Honoring the Fallen


Quint 104 Firetruck

Raising Flag to Half Staff


Flag Display Along South Main Street

Ten years ago yesterday, several thousand Americans perished when the Twin Towers at the World Trade Center in New York collapsed. Others died when a hijacked airliner struck the Pentagon in Washington, DC, and others still, died when their aircraft crashed into a Pennsylvania field. Among the fallen were 343 firefighters who died as they were trying to save lives in the Twin Towers as those structures came tumbling down around them.

Those 343 were honored by their comrades in Lamar and Prowers County on Sunday morning. Ceremonies were held by the Lamar Fire and Ambulance Department, the Lamar Volunteer Fire Department and the Prowers County Rural Fire Department at the municipal complex. Just before the ceremonies, the American Flag was attached to the extended ladder of Quint 104, the ladder truck from Virginia that saw service at the Pentagon on 9/11. The city of Lamar acquired the truck several years ago. Two other firefighters set another American Flag at half staff just outside the fire department bay doors.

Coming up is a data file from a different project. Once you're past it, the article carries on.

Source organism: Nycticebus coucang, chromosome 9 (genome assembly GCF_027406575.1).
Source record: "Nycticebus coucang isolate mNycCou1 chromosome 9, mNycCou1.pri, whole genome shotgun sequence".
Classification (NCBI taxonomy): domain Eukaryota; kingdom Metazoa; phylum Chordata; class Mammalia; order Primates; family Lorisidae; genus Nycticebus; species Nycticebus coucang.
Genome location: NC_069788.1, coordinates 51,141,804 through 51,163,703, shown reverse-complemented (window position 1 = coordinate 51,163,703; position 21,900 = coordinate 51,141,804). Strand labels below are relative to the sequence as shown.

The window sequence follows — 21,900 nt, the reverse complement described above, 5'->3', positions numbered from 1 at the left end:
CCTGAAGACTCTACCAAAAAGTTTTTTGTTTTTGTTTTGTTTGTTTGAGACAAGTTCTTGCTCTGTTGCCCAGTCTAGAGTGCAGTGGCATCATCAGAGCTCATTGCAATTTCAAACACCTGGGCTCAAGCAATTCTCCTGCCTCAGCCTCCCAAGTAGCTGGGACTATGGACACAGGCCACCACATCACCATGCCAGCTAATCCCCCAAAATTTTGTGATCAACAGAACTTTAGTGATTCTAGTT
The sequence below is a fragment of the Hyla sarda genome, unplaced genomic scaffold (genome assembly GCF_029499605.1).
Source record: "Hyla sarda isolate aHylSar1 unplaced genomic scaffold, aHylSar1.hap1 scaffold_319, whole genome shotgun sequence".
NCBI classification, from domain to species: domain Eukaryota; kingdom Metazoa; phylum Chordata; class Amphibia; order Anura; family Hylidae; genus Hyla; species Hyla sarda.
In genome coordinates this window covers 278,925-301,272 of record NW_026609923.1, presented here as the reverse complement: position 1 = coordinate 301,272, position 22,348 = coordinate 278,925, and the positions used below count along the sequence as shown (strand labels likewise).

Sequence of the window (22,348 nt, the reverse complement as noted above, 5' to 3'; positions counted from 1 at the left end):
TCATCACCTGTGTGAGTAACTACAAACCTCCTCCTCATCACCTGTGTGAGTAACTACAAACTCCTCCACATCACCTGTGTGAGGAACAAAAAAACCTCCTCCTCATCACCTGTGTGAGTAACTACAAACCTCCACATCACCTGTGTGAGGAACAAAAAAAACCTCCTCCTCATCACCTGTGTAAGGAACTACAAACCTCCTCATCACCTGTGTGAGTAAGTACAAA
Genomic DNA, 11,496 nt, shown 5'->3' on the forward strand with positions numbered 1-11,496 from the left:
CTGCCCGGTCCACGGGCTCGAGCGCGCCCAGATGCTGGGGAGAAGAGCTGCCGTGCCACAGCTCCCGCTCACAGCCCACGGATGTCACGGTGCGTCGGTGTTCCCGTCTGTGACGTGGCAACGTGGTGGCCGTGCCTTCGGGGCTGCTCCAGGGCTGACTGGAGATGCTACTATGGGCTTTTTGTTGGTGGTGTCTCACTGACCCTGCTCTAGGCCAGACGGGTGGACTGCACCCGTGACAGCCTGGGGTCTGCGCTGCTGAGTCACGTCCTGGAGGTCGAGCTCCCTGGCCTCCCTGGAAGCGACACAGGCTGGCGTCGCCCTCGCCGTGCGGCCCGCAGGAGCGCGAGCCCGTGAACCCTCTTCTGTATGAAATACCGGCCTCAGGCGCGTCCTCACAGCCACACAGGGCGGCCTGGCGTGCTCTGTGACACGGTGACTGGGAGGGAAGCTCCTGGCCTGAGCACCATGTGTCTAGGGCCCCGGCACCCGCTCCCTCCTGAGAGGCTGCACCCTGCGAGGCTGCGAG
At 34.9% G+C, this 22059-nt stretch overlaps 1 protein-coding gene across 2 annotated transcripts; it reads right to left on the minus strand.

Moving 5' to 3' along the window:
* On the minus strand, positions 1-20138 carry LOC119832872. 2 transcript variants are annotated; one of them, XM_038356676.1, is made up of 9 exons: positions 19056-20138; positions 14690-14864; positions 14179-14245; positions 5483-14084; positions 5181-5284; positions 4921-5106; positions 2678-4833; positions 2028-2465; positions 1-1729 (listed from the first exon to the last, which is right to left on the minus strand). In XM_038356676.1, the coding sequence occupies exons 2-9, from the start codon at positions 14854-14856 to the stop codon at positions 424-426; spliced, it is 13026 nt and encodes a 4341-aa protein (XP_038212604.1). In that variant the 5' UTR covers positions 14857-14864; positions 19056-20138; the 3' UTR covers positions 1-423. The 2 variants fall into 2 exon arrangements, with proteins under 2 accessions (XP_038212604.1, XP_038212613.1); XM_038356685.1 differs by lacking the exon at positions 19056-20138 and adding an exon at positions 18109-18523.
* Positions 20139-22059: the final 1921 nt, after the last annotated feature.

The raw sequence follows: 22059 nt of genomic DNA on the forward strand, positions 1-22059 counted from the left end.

Lamar Fire Chief Marshall Cook addressed the morning gathering, stating that on average, 100 firefighters lost their lives in the service of their neighbors each year, but on this particular morning ten years ago, an additional 343 also made the ultimate sacrifice. Their names were read by ten local firefighters from the various departments, while afterward, a bell was rung 25 times. Five rings in a group of five to signify their passing, 25 rings to signify the end of the mission.

Lamar Mayor Roger Stagner and Prowers County Commissioner Henry Schnabel also addressed the assembly, speaking in remembrance of those who had fallen, and of the resilience of all Americans, including those who continue to safeguard our safety while serving in foreign lands.

Shane Dashner concluded the Sunday observance with an invitation to all area residents to bring their American flag with them to the municipal complex, as volunteers from the local cub and boy scouts would line South Main Street between 1 and 2pm, displaying the flag to all who passed by. Dashner explained that he and Greg Ludwig decided that on this day, instead of lining the streets with flags displayed in their poles before various downtown businesses, volunteers would be invited to form a living honor guard for one hour this past Sunday afternoon.  Dashner estimated from 110 to 120 turned out to present their flags.

by Russ Baldwin

Filed Under: CommissionerscommunityCountyFeaturedHistoryLamarThe Journal Alert


About the Author:

RSSComments (0)

Trackback URL

Comments are closed.